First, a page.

Rule #9: Befriend a local mechanic.

Every town has at least 2. My town has 7 within a 2 mile walk. Go meet them all. Meet the owners. Talk to them and ask them if they ever sell driveable cars at a good price. Three of my local mechanics ALWAYS have cars for $1500 that will get another 50,000 miles out of them. One of these mechanics speaks broken English but he’s got magic hands when it comes to fixing up beaters that will drive another year or two without issue.

Now that you’ve befriended them, consider them when it’s time to get a car. Buying a car for an interest rate over 6% or with less than 20% down is going to get a lot of folks back in credit hell. You can probably buy a nice beater for $2000 or less, for cash, and drive it for years while saving up 20% down payment and fixing your FICO scores to qualify for less than 6% interest. Think long term.

Rule #10: Never max out any card.

FICO looks at any card as “maxed out” if you let it report more than 88.9% utilization one month. This can absolutely CRUSH your scores during rebuilding. Do not do this. If you have no choice and must carry a balance, try to carry it on 2 cards or 3 cards. You want any one credit card to report less than 38.9% otherwise FICO will ding you for that cycle til it’s paid down. If for some reason you have to let a balance revolve, see rule #4 again and go back to your recent spending and highlight every single luxury item you bought that you should have avoided so you would have more savings. There are reasons to carry a balance at 0% interest for a year (new air conditioner, or whatever), but when you’re rebuilding, you’re focusing on better credit, not more debt.

Rule #11: Autopay, autopay, autopay. Also, autopay.

The last thing I believe are people who say “I forgot to make a payment and found out 3 months later than I am reported as 60 days late”. No, you forgot to set up autopay. In fact, stop right here and log in to ALL your credit cards (store cards too) and set up autopay. Just go do it. Now. Set it up for the minimum payment due and tie it to a checking account where you know you will always keep a few hundred dollars available. I personally have a separate checking account JUST to make payments from. This protects me from accidental overdrafts. There is no excuse for not making the minimum payment when you have the money and “just forgot”. Seriously, go do it now, across the board.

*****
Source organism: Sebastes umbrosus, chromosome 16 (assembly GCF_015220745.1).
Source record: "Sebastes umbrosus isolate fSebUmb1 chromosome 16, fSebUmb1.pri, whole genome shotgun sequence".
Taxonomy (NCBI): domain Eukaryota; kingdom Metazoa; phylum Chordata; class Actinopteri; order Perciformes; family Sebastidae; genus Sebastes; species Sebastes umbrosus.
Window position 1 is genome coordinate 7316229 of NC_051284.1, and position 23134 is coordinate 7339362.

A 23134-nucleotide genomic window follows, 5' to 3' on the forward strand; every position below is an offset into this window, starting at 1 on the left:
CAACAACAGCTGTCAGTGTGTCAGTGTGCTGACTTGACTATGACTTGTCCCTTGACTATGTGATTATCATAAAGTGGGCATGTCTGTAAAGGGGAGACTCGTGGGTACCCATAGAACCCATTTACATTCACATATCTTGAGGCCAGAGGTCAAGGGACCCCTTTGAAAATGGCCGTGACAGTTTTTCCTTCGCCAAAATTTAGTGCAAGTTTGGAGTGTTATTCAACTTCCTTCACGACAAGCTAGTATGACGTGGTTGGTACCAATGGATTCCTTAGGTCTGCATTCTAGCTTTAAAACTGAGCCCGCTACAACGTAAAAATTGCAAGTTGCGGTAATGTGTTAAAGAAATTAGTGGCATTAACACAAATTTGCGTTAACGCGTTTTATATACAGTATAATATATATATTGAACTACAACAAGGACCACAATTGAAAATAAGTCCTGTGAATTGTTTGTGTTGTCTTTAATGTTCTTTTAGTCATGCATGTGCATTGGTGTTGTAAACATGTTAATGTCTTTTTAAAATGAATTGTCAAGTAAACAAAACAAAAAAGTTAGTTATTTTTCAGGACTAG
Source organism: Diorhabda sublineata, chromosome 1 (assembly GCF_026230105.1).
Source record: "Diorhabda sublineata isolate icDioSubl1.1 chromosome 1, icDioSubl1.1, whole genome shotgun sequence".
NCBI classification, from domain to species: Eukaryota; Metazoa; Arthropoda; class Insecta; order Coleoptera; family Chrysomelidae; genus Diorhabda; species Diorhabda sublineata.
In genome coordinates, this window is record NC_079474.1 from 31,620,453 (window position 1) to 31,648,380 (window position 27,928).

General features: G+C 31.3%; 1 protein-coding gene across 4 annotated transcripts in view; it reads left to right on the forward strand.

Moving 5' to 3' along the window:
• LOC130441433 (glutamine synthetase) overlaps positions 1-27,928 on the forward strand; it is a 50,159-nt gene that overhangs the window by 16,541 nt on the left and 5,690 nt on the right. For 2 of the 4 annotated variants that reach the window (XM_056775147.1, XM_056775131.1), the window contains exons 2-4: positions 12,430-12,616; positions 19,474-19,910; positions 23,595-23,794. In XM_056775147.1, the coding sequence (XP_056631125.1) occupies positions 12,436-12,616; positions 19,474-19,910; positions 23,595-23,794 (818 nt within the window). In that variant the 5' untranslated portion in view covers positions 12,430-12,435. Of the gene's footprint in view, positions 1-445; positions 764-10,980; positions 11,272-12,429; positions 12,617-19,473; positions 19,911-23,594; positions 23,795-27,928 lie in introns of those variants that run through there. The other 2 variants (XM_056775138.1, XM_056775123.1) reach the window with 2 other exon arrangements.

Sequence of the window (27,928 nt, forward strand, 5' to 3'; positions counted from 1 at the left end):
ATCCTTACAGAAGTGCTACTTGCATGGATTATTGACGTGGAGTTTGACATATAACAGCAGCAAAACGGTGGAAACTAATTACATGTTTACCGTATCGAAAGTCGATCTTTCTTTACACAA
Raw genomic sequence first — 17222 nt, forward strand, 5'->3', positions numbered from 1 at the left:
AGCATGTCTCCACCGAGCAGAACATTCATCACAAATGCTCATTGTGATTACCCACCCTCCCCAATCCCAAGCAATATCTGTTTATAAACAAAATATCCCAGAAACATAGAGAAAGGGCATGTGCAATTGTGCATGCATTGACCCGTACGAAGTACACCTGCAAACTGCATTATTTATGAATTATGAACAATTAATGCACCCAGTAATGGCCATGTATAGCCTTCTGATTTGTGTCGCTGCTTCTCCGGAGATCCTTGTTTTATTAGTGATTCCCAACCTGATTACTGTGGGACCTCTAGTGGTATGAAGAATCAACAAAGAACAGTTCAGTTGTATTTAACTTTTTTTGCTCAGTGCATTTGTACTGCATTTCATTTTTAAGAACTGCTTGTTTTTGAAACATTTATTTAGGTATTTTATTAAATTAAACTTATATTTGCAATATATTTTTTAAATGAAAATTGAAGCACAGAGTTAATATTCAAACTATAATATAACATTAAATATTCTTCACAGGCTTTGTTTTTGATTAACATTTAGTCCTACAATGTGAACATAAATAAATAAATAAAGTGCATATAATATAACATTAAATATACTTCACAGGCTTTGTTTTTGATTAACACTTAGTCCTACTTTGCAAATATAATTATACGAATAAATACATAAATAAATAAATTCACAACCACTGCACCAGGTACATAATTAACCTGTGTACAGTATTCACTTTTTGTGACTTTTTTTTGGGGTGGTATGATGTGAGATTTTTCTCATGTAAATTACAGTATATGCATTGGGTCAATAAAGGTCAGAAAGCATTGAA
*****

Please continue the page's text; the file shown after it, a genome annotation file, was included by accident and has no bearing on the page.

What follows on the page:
In my opinion, I would NOT apply for another card if you’re reporting 76% utilization on one card and 38.3% utilization on another with balances on 50% or more of your cards.

The cleanest profile you can manage involves the following “tree”:

Utilization on less than 1/3 of open cards — if you have 4-6 cards total, you want to show usage on only 1 of them. If you have 7 or more cards, 2 cards showing activity is fine. This hurts your FICO score for too many cards showing usage.

Utilization of less than 28.9% as your highest on any card — 48.9% is probably acceptable but I’ve seen denials and/or low starting limits because of higher usage. Getting your usage down is important before applying so you can maximize approvals and maximize starting limits. Aggregate utilization of less than 8.9% total limits If you can get those 3 things “corrected” over time, your scores should go up pretty nicely.

One final note.. If you read all of this.. and agree with the concept. And are still using Credit Karma to monitor your credit scores.. STOP IT.. PLEASE by what ever means you need get a FICO score tracker, You need to look at all 3 CBs and watch your FICO 8 scores.